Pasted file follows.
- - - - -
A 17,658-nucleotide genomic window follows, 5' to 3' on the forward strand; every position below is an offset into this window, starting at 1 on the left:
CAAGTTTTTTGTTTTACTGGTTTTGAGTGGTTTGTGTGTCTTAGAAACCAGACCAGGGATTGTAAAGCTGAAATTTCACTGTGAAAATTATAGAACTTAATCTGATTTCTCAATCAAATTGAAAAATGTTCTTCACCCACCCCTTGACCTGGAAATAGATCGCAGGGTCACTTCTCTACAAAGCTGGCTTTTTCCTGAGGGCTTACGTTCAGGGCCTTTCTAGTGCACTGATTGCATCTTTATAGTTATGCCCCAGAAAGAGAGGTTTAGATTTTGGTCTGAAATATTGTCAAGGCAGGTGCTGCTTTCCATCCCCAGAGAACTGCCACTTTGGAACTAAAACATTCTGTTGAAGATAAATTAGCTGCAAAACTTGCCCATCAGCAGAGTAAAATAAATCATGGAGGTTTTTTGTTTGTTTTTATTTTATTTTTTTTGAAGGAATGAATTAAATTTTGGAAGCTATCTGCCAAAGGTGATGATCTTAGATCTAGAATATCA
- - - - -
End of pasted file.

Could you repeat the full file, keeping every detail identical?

A 17,658-nucleotide genomic window follows, 5' to 3' on the forward strand; every position below is an offset into this window, starting at 1 on the left:
CAAGTTTTTTGTTTTACTGGTTTTGAGTGGTTTGTGTGTCTTAGAAACCAGACCAGGGATTGTAAAGCTGAAATTTCACTGTGAAAATTATAGAACTTAATCTGATTTCTCAATCAAATTGAAAAATGTTCTTCACCCACCCCTTGACCTGGAAATAGATCGCAGGGTCACTTCTCTACAAAGCTGGCTTTTTCCTGAGGGCTTACGTTCAGGGCCTTTCTAGTGCACTGATTGCATCTTTATAGTTATGCCCCAGAAAGAGAGGTTTAGATTTTGGTCTGAAATATTGTCAAGGCAGGTGCTGCTTTCCATCCCCAGAGAACTGCCACTTTGGAACTAAAACATTCTGTTGAAGATAAATTAGCTGCAAAACTTGCCCATCAGCAGAGTAAAATAAATCATGGAGGTTTTTTGTTTGTTTTTATTTTATTTTTTTTGAAGGAATGAATTAAATTTTGGAAGCTATCTGCCAAAGGTGATGATCTTAGATCTAGAATATCA